Strong passwords: Keep your personal information safe
Your accounts hold all kinds of valuable personal information about you – names, birthdates, credit card numbers, and more. If a cybercriminal accesses this information, they can use it to commit identity theft or fraud or sell it to other criminals.
Your first line of defence against these thieves is strong and unique passwords. While it may be easier to remember simple passwords or use the same one across multiple accounts, cybercriminals will likely try your username and password for multiple sites and accounts to access more information once they know them.
Here are helpful tips to help you create and manage strong passwords, check for potential breaches, and know what to do if you are hacked.
Creating strong passwords
Make it difficult to guess: A good password is longer than eight characters and includes letters, numbers, and symbols. A great password combines these elements with random words or phrases to create a passphrase that’s longer than 15 characters. You can make your passphrase even stronger and more unique by avoiding obvious word combinations, using words in other languages, or combining words.
Use a different password for each account: It can be hard to remember a complex password for one account, let alone a different password for everything you need to sign into. But using the same password to sign in to multiple accounts can leave you vulnerable; once a password is compromised, thieves will check it on other popular websites to try and log in to your accounts. Consider using a password manager to keep track and even generate unique passwords.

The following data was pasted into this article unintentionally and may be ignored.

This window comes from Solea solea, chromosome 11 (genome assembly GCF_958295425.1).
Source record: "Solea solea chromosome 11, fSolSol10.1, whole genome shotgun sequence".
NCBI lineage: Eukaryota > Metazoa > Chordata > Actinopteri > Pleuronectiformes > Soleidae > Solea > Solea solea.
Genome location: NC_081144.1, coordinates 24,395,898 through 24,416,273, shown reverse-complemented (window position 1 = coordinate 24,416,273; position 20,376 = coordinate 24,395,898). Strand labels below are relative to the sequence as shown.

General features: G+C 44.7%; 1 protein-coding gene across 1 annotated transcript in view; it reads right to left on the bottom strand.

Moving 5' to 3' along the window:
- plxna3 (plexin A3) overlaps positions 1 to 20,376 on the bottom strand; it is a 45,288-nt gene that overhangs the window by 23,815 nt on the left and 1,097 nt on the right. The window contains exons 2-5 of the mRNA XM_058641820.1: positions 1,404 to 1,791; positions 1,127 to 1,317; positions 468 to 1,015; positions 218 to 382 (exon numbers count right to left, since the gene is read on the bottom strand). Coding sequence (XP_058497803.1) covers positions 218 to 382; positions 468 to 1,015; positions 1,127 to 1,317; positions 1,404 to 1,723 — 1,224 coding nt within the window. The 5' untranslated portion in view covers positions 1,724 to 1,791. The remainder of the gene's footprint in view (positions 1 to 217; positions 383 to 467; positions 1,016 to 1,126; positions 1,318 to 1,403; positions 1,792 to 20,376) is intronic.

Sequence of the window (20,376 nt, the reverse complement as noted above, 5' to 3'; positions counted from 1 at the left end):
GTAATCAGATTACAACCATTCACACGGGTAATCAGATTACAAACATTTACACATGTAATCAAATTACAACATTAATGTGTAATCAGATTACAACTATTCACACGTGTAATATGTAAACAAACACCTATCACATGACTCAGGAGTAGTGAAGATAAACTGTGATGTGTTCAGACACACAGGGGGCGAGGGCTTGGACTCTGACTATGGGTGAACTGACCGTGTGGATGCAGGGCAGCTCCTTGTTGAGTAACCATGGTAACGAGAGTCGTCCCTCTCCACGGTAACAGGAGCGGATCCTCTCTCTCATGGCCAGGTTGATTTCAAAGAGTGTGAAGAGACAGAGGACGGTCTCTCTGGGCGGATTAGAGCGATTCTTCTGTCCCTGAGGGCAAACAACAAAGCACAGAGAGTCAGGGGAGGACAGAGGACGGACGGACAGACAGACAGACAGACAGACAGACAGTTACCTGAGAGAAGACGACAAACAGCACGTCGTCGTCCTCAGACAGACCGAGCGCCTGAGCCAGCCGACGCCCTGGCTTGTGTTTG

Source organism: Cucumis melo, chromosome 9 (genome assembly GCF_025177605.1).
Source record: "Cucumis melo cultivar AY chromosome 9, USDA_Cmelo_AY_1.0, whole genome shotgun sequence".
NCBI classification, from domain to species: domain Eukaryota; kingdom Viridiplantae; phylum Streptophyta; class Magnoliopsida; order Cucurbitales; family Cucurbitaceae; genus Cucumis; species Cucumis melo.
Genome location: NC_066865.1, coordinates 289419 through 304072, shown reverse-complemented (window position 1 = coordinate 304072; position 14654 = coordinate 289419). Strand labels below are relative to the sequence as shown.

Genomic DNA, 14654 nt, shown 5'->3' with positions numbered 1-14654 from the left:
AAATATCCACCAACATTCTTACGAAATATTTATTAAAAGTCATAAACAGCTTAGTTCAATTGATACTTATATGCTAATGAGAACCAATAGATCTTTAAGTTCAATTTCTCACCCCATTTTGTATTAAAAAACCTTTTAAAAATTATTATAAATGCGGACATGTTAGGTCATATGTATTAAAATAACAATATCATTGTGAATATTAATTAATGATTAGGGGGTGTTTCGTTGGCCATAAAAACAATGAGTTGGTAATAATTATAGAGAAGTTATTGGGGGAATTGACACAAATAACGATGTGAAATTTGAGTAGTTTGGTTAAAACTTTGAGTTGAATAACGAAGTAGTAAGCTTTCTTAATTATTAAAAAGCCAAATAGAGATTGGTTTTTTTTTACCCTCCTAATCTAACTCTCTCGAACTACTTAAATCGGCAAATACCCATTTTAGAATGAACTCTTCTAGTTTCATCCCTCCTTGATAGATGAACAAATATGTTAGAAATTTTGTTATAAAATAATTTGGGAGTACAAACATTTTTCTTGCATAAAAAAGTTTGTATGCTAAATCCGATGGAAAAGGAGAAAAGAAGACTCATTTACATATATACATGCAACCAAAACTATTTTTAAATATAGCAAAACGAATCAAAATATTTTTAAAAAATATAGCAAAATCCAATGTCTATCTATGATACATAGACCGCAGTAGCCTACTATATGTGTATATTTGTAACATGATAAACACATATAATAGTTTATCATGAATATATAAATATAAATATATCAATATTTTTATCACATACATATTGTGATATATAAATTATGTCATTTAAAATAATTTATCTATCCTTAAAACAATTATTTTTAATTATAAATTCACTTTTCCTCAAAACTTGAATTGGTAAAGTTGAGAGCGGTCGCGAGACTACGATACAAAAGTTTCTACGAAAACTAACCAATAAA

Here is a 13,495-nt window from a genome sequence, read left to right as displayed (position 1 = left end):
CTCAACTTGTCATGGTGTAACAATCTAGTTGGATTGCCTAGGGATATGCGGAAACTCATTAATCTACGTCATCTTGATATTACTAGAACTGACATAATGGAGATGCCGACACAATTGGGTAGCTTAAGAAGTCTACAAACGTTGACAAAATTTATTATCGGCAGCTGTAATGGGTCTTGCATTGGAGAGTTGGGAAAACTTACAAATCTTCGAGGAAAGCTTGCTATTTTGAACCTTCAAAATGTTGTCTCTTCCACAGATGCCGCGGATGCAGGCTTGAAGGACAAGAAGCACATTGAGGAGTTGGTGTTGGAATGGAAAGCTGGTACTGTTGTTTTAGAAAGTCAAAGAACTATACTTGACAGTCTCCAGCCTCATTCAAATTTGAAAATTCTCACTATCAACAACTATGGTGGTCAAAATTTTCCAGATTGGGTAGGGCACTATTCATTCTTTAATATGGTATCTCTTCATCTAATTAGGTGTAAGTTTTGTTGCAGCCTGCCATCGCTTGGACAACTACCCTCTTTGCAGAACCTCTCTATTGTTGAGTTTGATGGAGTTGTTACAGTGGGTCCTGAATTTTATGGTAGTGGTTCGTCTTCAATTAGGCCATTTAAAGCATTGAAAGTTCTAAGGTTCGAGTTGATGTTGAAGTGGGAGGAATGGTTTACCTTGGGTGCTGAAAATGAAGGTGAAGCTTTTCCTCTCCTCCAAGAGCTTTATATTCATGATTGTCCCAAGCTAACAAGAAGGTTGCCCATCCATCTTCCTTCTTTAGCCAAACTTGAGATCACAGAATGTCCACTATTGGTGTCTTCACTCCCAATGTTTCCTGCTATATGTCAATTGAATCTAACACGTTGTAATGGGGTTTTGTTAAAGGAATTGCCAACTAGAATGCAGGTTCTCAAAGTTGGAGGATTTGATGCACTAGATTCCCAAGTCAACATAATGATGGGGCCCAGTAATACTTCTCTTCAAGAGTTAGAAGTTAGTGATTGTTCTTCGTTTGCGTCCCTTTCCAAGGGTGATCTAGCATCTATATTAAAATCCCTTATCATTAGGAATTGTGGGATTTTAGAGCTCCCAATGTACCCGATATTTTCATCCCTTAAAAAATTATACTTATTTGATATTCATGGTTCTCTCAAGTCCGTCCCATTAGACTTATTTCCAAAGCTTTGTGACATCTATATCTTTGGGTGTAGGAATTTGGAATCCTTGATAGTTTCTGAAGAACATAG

Enable two-factor authentication: Where possible, use two-factor authentication (2FA) to keep your devices and accounts secure. For example, some phones will let you use your fingerprint or face to unlock the screen, and institutions like banks or credit card companies may send you a one-time passcode to verify your identity or transactions. This extra layer of security can stop fraudsters from getting to your sensitive and valuable data, so don’t share your verification codes with anyone else.
Keep it to yourself: Think of your password like a toothbrush - it should never be shared! If you suspect someone else has unauthorized access to your account, change your password immediately.
Make security questions hard to answer: Instead of using your mother’s maiden name or the town you grew up in (both common security questions for password recovery and both easily findable via social media), choose more challenging to guess options for which only you could know the answer.
Checking for a breach
Check your account activity: Many of us have switched to paperless billing and no longer receive physical copies of our bills or financial accounts. Take a minute to log in and look at your records to ensure there aren’t any odd transactions or purchases, changes to your billing address, new mobile numbers activated without your knowledge or any other suspicious activity.
Check the news: Keep an eye out for corporate data breaches. Big ones are often reported in the news, and companies will usually reach out to their customers to inform them. If you are a customer of a company that experiences a data breach, immediately change your password for that account.
Have you been hacked? What now?
Change your passwords: If one of your accounts is breached, others may be too. Change all of the passwords associated with those login credentials; i.e. if you use your email address as a username, change any password associated with that email address.
Stay vigilant: Monitor your accounts closely for any suspicious activity. If your banking password has been compromised, you may want to alert your bank and change any PINs or additional passwords. Consider using credit monitoring services to stay on top of any potential identity theft.